(Reuters) – Oil hit a three-year high above $86 a barrel on Thursday driven by tight supply and a global energy crunch, although prices eased as some investors took profits on signs the rally is looking overstretched.
Helping to drive the latest gain, a supply report from the U.S. Energy Information Administration on Wednesday showed crude and fuel inventories tightened, with crude inventories at the Cushing storage hub falling to a three-year low.
Brent crude rose as high as $86.10, the highest since October 2018, but by 0815 GMT was down 79 cents, or 0.9%, to $85.03.
U.S. West Texas Intermediate crude fell 57 cents, or 0.7%, to $82.85.
“We saw some correction, but overall sentiment remained firm as there have been no large increases in output by the United States or OPEC,” said Satoru Yoshida, a commodity analyst with Rakuten Securities.
The price of Brent has risen over 60% this year, supported by a slow ramp-up in supply by the Organization of the Petroleum Exporting Countries and allies, and a global coal and gas crunch which has driven a switch to oil for power generation.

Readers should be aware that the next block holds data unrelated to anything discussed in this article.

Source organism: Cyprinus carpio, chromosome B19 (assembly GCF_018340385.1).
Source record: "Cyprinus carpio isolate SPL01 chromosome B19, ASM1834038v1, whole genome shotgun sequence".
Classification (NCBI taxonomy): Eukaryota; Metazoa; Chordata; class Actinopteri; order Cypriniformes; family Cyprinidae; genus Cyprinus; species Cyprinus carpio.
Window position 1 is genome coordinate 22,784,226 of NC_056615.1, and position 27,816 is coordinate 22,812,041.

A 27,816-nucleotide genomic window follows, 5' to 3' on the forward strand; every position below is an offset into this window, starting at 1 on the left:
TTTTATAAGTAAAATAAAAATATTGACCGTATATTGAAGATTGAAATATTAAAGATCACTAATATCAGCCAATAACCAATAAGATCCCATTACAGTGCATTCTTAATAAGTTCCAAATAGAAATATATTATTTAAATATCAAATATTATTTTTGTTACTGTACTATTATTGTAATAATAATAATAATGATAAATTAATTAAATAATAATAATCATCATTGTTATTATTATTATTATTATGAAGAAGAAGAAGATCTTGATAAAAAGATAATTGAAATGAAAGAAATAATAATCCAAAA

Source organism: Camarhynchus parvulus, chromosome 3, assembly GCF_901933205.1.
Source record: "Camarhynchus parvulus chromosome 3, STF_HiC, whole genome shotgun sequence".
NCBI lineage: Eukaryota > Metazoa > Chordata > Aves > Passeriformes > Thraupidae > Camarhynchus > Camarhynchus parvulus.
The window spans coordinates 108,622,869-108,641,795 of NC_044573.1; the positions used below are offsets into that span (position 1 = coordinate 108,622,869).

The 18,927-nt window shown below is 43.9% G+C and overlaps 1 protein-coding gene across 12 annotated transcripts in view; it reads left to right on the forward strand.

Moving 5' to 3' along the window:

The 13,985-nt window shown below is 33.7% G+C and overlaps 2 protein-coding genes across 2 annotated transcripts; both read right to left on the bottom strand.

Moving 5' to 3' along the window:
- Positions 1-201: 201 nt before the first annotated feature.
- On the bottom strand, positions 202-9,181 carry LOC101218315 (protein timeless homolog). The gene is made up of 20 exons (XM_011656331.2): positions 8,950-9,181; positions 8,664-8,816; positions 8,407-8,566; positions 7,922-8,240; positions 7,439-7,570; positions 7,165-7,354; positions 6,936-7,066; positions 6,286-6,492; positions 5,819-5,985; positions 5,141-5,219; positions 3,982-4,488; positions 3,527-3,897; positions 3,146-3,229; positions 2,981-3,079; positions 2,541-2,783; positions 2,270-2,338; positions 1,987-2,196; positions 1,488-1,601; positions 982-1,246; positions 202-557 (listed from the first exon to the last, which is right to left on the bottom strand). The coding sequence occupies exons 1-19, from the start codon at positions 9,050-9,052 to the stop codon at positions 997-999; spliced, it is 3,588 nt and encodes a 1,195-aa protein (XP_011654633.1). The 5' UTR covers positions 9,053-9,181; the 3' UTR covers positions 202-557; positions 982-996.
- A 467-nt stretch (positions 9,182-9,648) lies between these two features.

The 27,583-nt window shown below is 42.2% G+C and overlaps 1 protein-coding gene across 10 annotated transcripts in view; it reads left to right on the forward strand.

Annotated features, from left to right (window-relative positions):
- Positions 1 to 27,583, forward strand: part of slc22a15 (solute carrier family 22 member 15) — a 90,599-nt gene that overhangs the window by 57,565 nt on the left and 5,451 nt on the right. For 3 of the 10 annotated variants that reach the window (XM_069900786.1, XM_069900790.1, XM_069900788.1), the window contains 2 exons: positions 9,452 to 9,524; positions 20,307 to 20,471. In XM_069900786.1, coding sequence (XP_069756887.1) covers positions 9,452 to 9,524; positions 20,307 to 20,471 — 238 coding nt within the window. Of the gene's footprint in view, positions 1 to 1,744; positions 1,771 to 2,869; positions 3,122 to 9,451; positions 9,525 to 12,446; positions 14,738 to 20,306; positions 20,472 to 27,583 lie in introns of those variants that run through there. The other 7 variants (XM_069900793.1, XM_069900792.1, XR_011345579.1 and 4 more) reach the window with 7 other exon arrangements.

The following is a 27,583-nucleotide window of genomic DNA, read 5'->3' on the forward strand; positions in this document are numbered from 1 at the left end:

Oil also came under pressure from a drop in coal and natural gas prices. In China, coal fell 11% on Thursday, extending losses this week since Beijing signalled it might intervene to cool the market.
“With coal and gas prices easing and with the relative strength index technical indicators still in overbought territory, the odds of a sharp, but material fall in oil prices are rising,” said Jeffrey Halley, analyst at brokerage OANDA.
Even so, some analysts are calling for oil to rally even more as OPEC+ is likely to stick to its plan for gradual output increases while demand is expected to reach pre-pandemic levels.
Giovanni Staunovo of Swiss bank UBS said in a report he expected Brent to trade at $90 in December and March.